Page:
Tuesday, August 9, 2011

Global Forest Density Increasing

To start with developed regions stop using wood for fuel.  This means that fallen wood is no longer been hauled out.  After that they stopped cutting so aggressively.  The result is that our forests are actually getting older.

The woodlots I walked as a young man had only rare mature trees.  In the previous century, the lots had supplied logs and poles and posts for the hundred acre farms.  It is all two or three farms now and far less wood is used in that manner.  That means that those woodlots have now aged forty years and the lots are full of sixty to one hundred year old trees.  Of course there is more mass.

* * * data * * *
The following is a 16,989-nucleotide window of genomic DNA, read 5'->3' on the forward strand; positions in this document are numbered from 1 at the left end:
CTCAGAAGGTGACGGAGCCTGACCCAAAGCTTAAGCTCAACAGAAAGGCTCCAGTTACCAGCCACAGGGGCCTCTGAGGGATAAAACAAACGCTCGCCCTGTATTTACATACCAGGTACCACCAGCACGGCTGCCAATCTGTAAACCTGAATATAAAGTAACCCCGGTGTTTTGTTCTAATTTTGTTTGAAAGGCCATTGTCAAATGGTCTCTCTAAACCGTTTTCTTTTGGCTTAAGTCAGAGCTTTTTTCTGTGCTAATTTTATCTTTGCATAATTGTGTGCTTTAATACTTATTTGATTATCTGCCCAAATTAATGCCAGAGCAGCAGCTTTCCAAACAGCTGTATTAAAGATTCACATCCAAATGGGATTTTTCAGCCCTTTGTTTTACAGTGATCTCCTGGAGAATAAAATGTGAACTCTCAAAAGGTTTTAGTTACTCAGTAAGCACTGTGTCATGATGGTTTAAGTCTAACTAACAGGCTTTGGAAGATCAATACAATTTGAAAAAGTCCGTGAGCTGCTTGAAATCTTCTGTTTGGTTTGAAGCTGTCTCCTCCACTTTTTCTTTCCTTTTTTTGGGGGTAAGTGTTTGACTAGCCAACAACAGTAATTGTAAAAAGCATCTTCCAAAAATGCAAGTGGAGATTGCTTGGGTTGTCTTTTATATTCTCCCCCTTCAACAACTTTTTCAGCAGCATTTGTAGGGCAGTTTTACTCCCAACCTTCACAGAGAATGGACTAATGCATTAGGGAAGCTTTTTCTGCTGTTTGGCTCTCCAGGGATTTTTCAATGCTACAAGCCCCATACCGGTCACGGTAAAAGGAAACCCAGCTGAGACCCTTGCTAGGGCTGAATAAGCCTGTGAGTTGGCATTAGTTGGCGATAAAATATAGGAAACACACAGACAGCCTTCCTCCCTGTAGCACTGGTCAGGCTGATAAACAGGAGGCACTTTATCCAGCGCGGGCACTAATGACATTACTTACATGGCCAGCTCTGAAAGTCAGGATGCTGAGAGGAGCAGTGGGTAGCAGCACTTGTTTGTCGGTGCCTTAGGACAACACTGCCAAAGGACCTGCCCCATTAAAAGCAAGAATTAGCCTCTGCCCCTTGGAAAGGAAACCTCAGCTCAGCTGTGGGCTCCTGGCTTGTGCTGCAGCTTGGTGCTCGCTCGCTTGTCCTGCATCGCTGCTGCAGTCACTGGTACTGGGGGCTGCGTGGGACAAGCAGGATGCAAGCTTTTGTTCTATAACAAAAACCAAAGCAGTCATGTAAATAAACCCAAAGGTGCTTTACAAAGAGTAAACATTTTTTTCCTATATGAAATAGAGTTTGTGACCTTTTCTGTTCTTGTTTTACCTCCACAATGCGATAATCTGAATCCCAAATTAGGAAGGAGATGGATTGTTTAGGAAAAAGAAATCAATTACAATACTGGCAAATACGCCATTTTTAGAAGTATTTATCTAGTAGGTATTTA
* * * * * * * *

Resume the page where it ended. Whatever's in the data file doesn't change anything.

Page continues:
What needs to be actively encouraged today is actual good husbandry rather than benign neglect.  Simply gathering in dead falls opens space up as does general thinning and a healthier forest soon emerges.  A lot of this has been done on planted forests but certainly needs to be the practice universally.

As I have posted in the past, the regeneration of the forests is continuing with or without us. 

They found that while US timberland area grew only 1% between 1953 and 2007, the combined national volume of growing stock increased by an impressive 51%. National forest density increased substantially. For an international perspective,

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